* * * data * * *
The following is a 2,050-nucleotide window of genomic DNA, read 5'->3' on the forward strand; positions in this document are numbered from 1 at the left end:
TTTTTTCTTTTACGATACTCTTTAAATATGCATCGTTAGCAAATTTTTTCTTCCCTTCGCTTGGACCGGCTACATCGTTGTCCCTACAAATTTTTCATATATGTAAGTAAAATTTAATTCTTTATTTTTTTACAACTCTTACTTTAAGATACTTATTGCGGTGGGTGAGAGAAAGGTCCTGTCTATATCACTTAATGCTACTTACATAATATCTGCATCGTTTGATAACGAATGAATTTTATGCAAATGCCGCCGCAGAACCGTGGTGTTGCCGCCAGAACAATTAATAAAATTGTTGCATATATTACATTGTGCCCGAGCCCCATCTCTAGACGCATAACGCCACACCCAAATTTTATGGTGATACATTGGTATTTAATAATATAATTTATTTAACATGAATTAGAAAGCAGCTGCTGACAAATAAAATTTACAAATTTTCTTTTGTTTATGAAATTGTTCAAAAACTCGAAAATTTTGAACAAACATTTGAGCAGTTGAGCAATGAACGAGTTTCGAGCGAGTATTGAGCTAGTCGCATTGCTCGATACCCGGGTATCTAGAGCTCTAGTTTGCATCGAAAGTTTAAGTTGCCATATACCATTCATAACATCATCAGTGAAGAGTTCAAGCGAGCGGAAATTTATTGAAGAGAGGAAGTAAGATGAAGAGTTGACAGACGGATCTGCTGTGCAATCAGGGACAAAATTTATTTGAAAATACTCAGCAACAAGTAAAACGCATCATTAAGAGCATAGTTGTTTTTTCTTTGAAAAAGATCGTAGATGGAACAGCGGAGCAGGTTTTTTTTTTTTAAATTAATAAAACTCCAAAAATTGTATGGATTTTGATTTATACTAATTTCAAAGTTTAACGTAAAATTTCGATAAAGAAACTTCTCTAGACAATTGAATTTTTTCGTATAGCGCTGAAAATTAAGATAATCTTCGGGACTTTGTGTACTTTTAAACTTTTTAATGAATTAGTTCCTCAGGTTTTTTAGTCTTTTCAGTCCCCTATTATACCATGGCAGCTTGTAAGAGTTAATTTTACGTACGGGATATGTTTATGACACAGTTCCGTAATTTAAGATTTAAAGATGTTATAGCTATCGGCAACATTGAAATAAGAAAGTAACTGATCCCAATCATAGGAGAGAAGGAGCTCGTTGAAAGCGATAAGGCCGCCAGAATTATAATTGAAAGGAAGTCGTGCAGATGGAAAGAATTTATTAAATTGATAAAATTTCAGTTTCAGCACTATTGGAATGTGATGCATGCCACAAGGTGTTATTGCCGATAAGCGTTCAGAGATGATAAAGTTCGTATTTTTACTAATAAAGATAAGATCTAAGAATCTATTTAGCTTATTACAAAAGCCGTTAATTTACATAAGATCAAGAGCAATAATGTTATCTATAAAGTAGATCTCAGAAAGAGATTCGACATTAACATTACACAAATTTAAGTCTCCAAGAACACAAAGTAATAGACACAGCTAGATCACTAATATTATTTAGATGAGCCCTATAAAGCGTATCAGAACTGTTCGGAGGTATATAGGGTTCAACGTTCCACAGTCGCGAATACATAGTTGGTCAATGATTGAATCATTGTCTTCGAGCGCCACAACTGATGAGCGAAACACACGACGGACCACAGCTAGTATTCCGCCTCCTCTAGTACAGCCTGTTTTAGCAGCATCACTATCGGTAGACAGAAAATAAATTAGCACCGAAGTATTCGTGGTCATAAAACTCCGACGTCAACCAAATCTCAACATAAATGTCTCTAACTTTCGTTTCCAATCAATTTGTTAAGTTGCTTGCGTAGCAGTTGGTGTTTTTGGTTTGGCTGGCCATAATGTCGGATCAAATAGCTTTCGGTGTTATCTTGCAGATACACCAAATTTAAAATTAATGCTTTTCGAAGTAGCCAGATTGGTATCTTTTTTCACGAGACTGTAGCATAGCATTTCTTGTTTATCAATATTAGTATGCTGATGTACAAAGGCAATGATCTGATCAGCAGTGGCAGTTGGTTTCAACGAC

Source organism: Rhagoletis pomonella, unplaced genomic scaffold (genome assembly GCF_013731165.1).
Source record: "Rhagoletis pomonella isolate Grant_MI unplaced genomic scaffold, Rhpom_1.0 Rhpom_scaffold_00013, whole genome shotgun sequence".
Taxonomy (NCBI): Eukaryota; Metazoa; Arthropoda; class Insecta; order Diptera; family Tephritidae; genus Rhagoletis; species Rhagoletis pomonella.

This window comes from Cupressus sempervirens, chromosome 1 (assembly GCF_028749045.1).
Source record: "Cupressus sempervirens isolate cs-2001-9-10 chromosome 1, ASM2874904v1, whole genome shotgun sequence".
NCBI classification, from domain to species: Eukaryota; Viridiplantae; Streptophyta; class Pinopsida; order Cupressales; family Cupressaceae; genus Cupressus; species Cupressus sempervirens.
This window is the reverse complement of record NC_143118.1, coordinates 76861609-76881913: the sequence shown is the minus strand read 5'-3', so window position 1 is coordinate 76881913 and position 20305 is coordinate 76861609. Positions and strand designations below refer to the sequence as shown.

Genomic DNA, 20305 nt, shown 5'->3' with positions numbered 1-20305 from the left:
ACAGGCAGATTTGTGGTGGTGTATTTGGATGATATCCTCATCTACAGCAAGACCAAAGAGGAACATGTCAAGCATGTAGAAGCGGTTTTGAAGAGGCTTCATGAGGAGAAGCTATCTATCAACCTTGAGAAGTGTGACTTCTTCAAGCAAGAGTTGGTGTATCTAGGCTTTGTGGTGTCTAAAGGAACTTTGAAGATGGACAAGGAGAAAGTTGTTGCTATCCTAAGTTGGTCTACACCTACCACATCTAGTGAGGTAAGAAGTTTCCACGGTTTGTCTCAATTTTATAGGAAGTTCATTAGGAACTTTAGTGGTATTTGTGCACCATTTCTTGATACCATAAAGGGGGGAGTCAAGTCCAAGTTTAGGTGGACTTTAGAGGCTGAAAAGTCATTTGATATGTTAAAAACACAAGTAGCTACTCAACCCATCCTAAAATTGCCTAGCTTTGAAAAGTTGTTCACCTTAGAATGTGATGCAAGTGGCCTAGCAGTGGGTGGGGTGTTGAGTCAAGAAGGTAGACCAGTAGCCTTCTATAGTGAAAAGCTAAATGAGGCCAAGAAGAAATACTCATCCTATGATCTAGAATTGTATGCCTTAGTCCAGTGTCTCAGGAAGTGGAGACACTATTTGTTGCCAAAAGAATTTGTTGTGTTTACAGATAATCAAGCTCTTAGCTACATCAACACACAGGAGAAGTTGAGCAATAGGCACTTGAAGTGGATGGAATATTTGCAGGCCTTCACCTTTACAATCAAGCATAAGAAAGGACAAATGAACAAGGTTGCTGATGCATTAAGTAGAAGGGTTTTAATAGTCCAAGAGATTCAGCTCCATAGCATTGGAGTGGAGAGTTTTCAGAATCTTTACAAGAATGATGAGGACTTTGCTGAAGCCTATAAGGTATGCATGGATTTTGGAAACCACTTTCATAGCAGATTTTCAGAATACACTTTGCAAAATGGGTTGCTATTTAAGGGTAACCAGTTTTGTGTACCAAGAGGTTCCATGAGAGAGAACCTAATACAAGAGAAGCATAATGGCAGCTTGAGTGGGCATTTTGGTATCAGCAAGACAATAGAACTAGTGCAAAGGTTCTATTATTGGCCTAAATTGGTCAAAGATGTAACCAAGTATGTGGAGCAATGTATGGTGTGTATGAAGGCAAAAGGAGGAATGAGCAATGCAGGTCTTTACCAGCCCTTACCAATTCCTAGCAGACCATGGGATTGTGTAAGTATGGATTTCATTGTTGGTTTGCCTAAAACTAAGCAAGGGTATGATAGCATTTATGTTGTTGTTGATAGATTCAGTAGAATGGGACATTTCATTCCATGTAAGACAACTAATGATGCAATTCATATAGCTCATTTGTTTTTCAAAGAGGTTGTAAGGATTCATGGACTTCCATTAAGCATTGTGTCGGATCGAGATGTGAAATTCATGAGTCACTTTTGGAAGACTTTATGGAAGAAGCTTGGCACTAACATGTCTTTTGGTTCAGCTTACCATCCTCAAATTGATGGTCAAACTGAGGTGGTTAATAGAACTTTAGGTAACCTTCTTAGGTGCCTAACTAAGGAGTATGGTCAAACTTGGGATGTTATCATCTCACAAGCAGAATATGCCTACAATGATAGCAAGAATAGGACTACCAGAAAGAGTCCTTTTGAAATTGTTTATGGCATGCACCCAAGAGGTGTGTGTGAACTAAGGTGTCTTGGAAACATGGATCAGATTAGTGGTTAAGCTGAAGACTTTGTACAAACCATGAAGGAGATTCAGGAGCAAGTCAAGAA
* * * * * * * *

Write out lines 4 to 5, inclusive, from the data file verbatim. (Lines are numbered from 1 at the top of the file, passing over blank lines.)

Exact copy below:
Source record: "Rhagoletis pomonella isolate Grant_MI unplaced genomic scaffold, Rhpom_1.0 Rhpom_scaffold_00013, whole genome shotgun sequence".
Taxonomy (NCBI): Eukaryota; Metazoa; Arthropoda; class Insecta; order Diptera; family Tephritidae; genus Rhagoletis; species Rhagoletis pomonella.